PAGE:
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Mapping The Ohio Valley Residents Charged In Connection With U.S. Capitol Riot

Suhail Bhat

Data compiled by an academic research group shows the home counties of 21 people from Kentucky, Ohio and West Virginia charged so far in connection with the Jan. 6 riot and insurrection at the U.S. Capitol. 

The Program on Extremism at George Washington University compiled a database from the federal criminal complaints against those charged with crimes stemming from the event. Eight of those facing federal charges are from Kentucky, 11 are from Ohio, and two are from West Virginia. 

On Thursday, federal authorities charged two more people from Ohio who are allegedly members of the Oath Keepers, a militia-style group present at the Capitol on Jan. 6. According to a criminal complaint made public on Feb. 18, the Oath Keepers have an “explicit focus on recruiting current and former military, law enforcement, and first-responder personnel.” Several of those charged in Ohio are military veterans. 

Others around the region who face charges include Derrick Evans, who was a member of the West Virginia legislature when he briefly posted on social media videos of himself entering the Capitol on Jan. 6 with a crowd of people. Evans later resigned his elected position after he was charged by federal prosecutors.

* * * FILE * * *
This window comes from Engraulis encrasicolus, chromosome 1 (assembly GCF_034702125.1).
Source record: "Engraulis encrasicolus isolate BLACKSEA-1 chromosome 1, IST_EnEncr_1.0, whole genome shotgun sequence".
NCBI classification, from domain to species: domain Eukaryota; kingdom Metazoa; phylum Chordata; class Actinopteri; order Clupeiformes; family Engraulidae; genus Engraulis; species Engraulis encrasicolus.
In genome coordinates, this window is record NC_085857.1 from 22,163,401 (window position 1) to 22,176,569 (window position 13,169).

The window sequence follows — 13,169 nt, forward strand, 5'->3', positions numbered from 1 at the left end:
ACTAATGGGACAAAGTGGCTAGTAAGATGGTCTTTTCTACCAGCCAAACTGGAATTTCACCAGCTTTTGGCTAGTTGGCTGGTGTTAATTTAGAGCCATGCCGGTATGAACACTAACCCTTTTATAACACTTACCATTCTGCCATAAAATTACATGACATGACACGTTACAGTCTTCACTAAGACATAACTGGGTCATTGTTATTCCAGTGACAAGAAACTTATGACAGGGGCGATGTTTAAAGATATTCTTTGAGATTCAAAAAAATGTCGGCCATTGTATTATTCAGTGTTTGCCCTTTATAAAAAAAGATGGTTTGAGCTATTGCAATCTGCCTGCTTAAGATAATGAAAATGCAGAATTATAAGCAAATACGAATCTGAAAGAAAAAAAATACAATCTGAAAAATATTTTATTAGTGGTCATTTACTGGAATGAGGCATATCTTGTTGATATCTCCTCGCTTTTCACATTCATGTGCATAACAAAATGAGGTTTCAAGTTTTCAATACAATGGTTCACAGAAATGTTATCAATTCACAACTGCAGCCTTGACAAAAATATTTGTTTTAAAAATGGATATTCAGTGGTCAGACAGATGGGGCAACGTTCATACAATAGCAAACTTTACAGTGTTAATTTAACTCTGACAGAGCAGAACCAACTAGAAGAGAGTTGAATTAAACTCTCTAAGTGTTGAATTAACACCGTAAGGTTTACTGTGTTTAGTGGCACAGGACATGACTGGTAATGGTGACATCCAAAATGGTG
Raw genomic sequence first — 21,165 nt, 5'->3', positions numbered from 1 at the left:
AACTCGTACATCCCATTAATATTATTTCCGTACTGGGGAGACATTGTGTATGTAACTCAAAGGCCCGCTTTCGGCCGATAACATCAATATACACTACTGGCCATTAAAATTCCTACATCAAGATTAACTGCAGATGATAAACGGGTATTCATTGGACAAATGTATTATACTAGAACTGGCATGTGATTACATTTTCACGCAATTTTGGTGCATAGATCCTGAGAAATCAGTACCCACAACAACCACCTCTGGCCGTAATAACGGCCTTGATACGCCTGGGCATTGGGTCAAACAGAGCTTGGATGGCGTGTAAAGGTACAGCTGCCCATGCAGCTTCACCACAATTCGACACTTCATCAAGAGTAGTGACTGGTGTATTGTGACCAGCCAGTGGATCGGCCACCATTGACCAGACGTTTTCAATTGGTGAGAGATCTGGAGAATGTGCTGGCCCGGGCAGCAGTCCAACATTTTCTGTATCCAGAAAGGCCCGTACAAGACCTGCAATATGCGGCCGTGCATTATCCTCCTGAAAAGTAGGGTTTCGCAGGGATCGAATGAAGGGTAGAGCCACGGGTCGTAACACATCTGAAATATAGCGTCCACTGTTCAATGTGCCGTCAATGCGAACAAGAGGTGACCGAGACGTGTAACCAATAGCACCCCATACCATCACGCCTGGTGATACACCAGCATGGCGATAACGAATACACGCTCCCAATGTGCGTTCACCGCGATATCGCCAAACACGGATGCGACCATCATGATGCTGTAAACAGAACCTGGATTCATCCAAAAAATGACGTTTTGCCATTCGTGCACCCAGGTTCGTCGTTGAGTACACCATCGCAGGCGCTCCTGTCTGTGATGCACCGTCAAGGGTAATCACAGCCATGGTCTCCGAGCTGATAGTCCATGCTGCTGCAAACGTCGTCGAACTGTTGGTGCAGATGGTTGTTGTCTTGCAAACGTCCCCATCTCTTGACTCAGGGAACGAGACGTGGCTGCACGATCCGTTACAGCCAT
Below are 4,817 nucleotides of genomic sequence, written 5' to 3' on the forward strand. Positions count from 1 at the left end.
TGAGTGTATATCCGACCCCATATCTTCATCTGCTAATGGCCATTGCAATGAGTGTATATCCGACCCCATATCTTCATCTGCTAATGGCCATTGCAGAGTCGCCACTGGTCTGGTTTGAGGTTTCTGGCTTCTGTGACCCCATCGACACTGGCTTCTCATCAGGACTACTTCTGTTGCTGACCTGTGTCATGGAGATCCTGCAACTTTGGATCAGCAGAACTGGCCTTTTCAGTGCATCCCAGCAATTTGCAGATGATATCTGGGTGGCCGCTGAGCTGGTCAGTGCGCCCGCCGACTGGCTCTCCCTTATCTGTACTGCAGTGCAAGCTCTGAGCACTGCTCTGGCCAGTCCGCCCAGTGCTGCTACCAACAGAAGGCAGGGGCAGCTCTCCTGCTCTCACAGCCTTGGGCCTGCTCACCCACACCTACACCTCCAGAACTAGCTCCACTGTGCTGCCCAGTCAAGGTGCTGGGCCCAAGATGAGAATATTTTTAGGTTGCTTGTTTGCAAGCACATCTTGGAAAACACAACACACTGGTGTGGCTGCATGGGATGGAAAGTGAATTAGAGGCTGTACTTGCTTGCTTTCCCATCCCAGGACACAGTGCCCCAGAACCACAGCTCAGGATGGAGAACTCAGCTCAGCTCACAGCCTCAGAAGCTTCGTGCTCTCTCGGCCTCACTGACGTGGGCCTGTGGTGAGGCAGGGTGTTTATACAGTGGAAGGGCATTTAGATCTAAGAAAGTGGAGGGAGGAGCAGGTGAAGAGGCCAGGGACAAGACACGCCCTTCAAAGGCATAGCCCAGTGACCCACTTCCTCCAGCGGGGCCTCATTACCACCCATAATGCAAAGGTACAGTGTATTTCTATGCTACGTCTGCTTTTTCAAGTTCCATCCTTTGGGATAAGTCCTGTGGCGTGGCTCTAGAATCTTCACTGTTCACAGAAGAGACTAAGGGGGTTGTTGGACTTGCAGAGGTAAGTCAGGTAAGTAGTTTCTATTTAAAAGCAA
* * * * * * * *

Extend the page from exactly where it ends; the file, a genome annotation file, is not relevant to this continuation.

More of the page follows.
Gracyn Courtright of West Virginia, a student at the University of Kentucky, was also charged. A criminal complaint includes U.S. Capitol Police security camera images showing Courtright ascending stairs in the building while carrying one of the large “members only” signs meant to indicate areas of the Capitol where the public is restricted.  

The Program on Extremism said those charged so far come from 40 states and the District of Columbia. 

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Suhail Bhat is a data journalist and 2020 graduate of the Data Journalism program at Columbia Journalism School. Before attending Columbia, he was a correspondent at Reuters, where he covered Asian corporate news and Wall Street for four years.
ReSource managing editor Jeff Young has reported from Appalachian coalfields, Capitol Hill, and New England’s coast, among other places. Jeff worked for West Virginia Public Broadcasting and was Washington correspondent for the nationally distributed program Living on Earth. Recently, he directed communications for ocean conservation with The Pew Charitable Trusts in Boston. Jeff grew up near Huntington, West Virginia, and studied journalism and biology at Marshall University and the University of Charleston. His reporting has been recognized with numerous awards and he was named a 2012 Nieman Journalism Fellow at Harvard University.
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